What is DOMS?
DOMS - delayed onset muscle soreness - is the pain and discomfort you get in your muscles after training them. Have you ever struggled to sit down the day after you worked your legs a bit harder than usual? Yeah - that's DOMS.
It’s delayed, as obviously you don’t feel in immediate, crippling agony as soon as you re-rack the bar or sit into your car after a long walk. Your legs might feel shaky and a bit weak, but it’s not the same kind of feeling you get when you have DOMS, which usually kicks in ~12-16 hours after exercise and lasts 2 (possibly 3) days, depending on how "shocking" the activity was. If you haven't done a particular activity in a long time, or have placed unprecedented load on a muscle, you're a likely candidate for DOMS the following day... and the day after.
It's a funny one, as a lot of people feel that, if they're not sore the following day that they haven't worked hard enough. Is that a good thing though? If you "do it right" & are crippled with DOMS, it's likely you won't be able to train that body part for 2-3 days afterwards. So is DOMS good or bad?
What causes DOMS?
While the origins of DOMS are complex, it's now widely agreed that the tenderness & pain develops as a result of microscopic damage to muscle fibers involved in exercise. This type of damage results from novel stresses that were experienced during exercise and the soreness is a side effect of the repair process that kicks in in response to this damage. Essentially, your muscle fibres are damaged and grow back bigger (hypertrophy) in response to stress. Immediate and short-term soreness in the gym is usually cramping - caused by a build up of lactate and hydrogen ions. DOMS, does exactly what is says on the tin - it's delayed - and the pain is very different to cramping.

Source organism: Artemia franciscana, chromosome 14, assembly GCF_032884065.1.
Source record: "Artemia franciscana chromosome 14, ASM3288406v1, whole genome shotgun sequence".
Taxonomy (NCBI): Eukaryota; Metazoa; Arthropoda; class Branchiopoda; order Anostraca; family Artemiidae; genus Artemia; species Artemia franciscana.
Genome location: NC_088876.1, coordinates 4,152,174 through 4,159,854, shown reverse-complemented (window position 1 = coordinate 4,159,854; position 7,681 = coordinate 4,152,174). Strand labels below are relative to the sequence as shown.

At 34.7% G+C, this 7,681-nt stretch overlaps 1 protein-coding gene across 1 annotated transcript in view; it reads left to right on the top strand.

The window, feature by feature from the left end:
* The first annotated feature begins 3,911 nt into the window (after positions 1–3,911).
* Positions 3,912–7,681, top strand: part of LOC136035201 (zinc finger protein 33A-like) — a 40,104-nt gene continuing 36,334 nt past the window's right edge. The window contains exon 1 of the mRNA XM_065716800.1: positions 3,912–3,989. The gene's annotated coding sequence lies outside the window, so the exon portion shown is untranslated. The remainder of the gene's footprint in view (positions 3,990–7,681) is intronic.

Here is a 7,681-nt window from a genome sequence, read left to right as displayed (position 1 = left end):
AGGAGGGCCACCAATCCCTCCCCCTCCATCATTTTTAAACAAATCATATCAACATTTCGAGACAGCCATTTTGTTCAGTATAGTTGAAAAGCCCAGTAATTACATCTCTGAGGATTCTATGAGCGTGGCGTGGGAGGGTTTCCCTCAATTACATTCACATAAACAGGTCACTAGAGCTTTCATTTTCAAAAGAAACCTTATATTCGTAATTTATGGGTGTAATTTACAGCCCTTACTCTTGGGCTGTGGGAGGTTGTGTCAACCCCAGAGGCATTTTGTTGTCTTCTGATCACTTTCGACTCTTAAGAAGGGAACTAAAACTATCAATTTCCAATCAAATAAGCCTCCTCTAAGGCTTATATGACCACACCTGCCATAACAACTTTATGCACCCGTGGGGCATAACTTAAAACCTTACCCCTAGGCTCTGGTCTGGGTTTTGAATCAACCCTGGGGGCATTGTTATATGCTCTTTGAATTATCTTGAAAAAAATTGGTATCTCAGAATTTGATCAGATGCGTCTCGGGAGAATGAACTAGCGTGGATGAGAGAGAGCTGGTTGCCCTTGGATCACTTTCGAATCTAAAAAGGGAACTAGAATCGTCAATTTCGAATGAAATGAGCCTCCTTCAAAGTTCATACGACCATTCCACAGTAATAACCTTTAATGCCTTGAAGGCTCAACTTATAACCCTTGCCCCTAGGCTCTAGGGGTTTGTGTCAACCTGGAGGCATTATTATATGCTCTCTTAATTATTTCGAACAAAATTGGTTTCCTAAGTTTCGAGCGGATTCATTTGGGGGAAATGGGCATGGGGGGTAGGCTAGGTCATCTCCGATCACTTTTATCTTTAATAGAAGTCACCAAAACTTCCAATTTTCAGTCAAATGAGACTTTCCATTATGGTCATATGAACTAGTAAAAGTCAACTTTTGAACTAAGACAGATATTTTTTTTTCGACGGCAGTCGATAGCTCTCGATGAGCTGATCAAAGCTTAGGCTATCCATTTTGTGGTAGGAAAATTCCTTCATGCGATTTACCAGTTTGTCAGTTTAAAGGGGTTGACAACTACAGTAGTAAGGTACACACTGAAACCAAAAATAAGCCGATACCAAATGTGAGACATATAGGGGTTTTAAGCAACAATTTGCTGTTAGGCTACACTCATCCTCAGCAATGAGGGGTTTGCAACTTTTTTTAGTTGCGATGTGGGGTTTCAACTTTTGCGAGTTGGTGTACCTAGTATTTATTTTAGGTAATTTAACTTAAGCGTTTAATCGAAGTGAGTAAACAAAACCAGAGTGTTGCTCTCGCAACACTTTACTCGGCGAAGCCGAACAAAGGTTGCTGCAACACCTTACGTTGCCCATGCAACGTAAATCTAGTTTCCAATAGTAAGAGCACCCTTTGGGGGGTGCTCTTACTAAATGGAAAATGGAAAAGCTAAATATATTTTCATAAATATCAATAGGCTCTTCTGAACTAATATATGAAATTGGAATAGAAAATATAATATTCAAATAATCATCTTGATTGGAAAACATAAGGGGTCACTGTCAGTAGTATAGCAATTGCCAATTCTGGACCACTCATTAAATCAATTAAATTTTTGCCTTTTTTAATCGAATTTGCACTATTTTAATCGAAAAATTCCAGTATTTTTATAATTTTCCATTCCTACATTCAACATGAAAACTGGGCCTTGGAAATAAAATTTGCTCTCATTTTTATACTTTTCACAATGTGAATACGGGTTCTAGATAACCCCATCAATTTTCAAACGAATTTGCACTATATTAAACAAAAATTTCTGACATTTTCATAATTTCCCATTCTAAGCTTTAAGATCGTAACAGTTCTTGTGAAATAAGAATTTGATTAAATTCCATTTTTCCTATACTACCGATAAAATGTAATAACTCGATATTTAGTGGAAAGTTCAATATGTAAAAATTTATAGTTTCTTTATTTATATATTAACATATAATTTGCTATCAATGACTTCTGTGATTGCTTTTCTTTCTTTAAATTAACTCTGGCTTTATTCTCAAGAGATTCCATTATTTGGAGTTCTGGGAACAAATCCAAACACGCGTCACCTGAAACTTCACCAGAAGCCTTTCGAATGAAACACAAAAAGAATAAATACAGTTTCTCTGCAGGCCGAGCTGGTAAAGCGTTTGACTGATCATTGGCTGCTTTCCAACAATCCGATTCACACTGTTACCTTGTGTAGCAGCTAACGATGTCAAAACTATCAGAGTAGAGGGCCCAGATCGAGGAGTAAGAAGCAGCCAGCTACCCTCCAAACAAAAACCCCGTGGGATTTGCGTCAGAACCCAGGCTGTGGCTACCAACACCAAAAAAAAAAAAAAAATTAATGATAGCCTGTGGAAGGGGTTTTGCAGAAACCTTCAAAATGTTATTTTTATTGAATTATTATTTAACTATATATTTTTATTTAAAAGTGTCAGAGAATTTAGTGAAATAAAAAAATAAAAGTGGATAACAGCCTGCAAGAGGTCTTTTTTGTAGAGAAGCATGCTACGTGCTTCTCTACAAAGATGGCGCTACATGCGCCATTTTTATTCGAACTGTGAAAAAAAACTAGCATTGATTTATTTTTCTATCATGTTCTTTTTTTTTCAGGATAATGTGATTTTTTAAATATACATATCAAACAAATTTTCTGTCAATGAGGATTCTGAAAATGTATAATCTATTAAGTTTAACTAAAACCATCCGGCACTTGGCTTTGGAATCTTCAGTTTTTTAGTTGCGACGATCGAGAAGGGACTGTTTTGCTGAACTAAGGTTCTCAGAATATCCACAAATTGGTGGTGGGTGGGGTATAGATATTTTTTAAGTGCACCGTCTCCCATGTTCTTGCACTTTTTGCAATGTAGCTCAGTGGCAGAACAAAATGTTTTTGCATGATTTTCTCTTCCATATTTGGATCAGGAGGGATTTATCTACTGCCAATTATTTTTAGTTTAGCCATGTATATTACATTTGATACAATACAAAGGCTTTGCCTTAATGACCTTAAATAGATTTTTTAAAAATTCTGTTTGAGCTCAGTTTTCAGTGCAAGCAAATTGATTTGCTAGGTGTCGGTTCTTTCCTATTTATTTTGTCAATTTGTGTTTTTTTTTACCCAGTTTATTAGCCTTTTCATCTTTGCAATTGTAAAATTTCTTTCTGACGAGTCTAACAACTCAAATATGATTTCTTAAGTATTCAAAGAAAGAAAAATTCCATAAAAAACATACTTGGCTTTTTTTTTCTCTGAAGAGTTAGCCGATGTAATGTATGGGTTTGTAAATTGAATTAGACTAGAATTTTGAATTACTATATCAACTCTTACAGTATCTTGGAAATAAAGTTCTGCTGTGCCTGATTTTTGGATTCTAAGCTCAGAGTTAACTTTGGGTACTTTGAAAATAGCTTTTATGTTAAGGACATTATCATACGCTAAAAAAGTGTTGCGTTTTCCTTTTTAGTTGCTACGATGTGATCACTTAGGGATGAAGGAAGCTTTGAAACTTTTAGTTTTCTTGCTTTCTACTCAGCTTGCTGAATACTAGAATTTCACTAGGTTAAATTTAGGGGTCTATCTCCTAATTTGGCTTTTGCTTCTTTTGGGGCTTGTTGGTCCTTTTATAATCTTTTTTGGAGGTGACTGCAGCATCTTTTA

DOMS is more likely after a session with a lot of eccentric muscle action. That is, when the muscle gets longer, whilst under tension. Examples of eccentric muscle actions include the lowering phase of a bicep curl exercise or the lengthening of the quads while the limb brakes against your body’s momentum as it walks or runs downhill.
Are DOMS good or bad?
Developing and growing muscle is caused by the repeated breakdown and build-up of that muscle over time. DOMS is a screaming signal that muscle tissue has been broken down and damaged - signalling that the hypertrophy process is happening - providing you're fueling yourself with adequate amounts of protein.
However, it does mean you're unlikely to train well in the days following and so, longer term may actually be detrimental. Can you train "through" the pain? Well, it's not going to be enjoyable and you're a lot more likely to lift with poor form.
Don't go hunting for DOMS - trust me, it'll find you. As long as you're training with progressive overload, you're doing it right. DOMS are not the only indication of growth and gains.
If you're serious about training, DOMS is inevitable from time to time. As you switch up routines or go "beast-mode" some days, you'll encounter it. But if you’re constantly suffering, it could be a sign that you’re pushing yourself too hard and aren't giving yourself enough time to recover. Or you're not eating enough to fuel your recovery. Or that you're simply doing too much. Use DOMS as a friendly indicator - it from time to time it can be almost rewarding, but too frequently and it could be a sign that you need to address something.
Easing the symptoms of DOMS
There is little evidence that stretching or warmup/cooldown strategies will speed up recovery anif the primary goal is to reduce symptoms, then treatments such as ice pack application or massage/foam rolling may be useful in easing pain. It is important to be aware that pain reduction does not mean recovery. These treatments can be effective in reducing pain, but underlying muscle damage will remain.
It's only natural that your body will adapt over time, hence the importance of calculated strength programming & controlled overload. You need to make sure you're challenging your body to develop and grow (or shrink!). DOMS will not be an important factor in this journey, but you're likely to encounter it...
For help developing a training program that will work for your goals, along with a nutrition plan to go with it, drop me an email.
Summary: As long as you're training with progressive overload, you're good.